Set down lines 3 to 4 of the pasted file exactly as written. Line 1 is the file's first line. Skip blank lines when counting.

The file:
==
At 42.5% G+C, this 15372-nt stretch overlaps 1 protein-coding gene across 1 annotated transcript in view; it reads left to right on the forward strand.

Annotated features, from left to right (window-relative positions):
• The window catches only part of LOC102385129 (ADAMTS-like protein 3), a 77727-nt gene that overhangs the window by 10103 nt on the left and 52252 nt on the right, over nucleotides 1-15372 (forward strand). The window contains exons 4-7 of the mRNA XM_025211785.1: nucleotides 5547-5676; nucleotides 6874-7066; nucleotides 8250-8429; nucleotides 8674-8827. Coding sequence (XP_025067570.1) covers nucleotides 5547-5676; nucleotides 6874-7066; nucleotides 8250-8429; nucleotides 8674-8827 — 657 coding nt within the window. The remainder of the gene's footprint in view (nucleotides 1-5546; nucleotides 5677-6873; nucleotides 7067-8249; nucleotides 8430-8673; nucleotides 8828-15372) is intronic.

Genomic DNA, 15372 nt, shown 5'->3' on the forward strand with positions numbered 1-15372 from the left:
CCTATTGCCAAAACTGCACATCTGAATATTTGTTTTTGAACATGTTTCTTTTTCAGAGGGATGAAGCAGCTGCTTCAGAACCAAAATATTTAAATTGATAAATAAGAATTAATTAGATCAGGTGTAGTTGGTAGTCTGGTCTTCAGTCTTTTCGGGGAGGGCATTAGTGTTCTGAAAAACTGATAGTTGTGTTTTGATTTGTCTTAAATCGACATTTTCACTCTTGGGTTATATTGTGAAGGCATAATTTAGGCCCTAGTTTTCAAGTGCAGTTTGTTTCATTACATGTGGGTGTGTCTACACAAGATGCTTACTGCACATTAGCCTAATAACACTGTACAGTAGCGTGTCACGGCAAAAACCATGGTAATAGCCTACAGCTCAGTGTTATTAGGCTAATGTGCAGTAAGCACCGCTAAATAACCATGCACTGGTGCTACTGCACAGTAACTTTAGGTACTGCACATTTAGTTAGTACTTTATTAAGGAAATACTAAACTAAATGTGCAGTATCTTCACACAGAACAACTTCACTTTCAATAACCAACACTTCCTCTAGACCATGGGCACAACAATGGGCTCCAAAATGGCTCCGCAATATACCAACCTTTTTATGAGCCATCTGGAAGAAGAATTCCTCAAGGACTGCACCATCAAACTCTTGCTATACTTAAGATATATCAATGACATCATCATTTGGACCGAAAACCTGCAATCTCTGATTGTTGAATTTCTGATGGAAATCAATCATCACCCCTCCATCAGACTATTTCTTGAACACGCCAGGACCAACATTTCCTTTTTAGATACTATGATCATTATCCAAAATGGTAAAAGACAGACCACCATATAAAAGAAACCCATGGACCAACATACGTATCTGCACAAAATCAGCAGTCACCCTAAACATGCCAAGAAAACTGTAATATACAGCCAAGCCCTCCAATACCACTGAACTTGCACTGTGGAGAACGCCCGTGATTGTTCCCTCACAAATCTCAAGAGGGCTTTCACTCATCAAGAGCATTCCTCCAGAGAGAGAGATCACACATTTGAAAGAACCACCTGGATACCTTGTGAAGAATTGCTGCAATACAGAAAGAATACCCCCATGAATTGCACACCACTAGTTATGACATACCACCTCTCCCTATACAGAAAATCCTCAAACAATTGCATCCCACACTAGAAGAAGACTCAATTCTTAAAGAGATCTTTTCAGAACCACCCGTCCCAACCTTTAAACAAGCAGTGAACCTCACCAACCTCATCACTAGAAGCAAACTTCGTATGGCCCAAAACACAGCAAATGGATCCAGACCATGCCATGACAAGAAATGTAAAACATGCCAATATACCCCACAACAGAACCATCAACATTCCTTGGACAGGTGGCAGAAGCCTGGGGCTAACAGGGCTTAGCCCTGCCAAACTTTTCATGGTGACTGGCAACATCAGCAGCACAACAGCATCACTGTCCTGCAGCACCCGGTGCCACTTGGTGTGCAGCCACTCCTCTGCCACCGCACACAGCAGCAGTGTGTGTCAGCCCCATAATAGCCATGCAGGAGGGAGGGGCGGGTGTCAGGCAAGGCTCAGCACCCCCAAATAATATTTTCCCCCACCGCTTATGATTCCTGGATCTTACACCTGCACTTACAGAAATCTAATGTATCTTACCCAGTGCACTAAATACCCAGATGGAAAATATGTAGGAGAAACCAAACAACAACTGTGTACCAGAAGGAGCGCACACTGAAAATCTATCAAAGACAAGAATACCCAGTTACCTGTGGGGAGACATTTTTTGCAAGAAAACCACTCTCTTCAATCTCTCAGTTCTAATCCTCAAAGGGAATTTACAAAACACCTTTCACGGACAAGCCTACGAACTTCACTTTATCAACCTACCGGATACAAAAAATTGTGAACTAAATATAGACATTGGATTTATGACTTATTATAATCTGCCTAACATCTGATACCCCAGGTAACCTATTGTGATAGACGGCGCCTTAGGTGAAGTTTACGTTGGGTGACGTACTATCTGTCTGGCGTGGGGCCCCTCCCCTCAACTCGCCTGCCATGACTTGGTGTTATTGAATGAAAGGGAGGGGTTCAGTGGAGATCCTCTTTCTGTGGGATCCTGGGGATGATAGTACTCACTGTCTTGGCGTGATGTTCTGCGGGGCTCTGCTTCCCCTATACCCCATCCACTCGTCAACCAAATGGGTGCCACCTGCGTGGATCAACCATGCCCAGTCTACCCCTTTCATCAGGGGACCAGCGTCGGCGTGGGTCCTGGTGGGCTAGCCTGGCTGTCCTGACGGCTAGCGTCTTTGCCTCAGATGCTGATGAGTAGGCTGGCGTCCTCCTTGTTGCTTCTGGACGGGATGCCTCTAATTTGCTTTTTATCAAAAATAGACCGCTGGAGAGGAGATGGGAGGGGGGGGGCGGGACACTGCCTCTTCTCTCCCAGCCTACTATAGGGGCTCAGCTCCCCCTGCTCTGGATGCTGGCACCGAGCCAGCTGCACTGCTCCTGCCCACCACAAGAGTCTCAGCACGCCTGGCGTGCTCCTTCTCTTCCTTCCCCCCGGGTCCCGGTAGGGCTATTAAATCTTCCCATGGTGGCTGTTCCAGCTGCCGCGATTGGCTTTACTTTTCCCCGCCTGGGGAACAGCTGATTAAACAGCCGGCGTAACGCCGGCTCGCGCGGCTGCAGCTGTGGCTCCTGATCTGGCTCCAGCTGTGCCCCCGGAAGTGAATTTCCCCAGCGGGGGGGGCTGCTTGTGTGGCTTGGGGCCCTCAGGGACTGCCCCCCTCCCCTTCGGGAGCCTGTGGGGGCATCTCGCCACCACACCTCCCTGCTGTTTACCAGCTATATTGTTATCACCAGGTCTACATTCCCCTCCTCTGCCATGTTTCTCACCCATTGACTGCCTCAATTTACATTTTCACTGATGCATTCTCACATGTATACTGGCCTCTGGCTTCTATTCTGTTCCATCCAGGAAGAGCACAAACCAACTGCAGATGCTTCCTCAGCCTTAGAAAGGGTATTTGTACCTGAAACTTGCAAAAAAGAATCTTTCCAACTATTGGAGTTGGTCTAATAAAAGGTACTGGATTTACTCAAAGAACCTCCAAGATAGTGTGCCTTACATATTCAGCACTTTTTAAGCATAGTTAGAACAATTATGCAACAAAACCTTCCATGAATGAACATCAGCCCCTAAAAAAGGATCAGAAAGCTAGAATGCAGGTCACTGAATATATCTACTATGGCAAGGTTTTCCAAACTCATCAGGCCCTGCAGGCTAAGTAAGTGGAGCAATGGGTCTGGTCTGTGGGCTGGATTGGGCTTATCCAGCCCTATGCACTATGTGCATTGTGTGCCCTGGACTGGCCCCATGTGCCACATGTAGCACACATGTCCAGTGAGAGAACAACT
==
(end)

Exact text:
• The window catches only part of LOC102385129 (ADAMTS-like protein 3), a 77727-nt gene that overhangs the window by 10103 nt on the left and 52252 nt on the right, over nucleotides 1-15372 (forward strand). The window contains exons 4-7 of the mRNA XM_025211785.1: nucleotides 5547-5676; nucleotides 6874-7066; nucleotides 8250-8429; nucleotides 8674-8827. Coding sequence (XP_025067570.1) covers nucleotides 5547-5676; nucleotides 6874-7066; nucleotides 8250-8429; nucleotides 8674-8827 — 657 coding nt within the window. The remainder of the gene's footprint in view (nucleotides 1-5546; nucleotides 5677-6873; nucleotides 7067-8249; nucleotides 8430-8673; nucleotides 8828-15372) is intronic.

Genomic DNA, 15372 nt, shown 5'->3' on the forward strand with positions numbered 1-15372 from the left: